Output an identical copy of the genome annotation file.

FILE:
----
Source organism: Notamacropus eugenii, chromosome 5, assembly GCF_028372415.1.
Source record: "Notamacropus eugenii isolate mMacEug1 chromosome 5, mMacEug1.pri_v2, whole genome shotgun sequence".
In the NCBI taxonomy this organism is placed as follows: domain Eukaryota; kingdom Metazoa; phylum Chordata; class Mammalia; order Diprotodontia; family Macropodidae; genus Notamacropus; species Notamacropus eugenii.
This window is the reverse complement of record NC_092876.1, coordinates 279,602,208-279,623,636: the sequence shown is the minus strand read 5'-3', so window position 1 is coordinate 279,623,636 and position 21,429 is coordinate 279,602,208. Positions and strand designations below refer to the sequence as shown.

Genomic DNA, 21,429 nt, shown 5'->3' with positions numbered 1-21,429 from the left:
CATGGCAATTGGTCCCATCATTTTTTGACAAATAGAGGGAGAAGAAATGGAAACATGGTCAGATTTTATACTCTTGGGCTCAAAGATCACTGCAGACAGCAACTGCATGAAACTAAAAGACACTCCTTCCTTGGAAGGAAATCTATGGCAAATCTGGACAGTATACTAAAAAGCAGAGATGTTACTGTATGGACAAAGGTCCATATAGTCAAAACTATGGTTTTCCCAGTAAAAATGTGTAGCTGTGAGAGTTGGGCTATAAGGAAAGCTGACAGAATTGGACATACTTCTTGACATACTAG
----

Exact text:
Source organism: Notamacropus eugenii, chromosome 5, assembly GCF_028372415.1.
Source record: "Notamacropus eugenii isolate mMacEug1 chromosome 5, mMacEug1.pri_v2, whole genome shotgun sequence".
In the NCBI taxonomy this organism is placed as follows: domain Eukaryota; kingdom Metazoa; phylum Chordata; class Mammalia; order Diprotodontia; family Macropodidae; genus Notamacropus; species Notamacropus eugenii.
This window is the reverse complement of record NC_092876.1, coordinates 279,602,208-279,623,636: the sequence shown is the minus strand read 5'-3', so window position 1 is coordinate 279,623,636 and position 21,429 is coordinate 279,602,208. Positions and strand designations below refer to the sequence as shown.

Genomic DNA, 21,429 nt, shown 5'->3' with positions numbered 1-21,429 from the left:
CATGGCAATTGGTCCCATCATTTTTTGACAAATAGAGGGAGAAGAAATGGAAACATGGTCAGATTTTATACTCTTGGGCTCAAAGATCACTGCAGACAGCAACTGCATGAAACTAAAAGACACTCCTTCCTTGGAAGGAAATCTATGGCAAATCTGGACAGTATACTAAAAAGCAGAGATGTTACTGTATGGACAAAGGTCCATATAGTCAAAACTATGGTTTTCCCAGTAAAAATGTGTAGCTGTGAGAGTTGGGCTATAAGGAAAGCTGACAGAATTGGACATACTTCTTGACATACTAG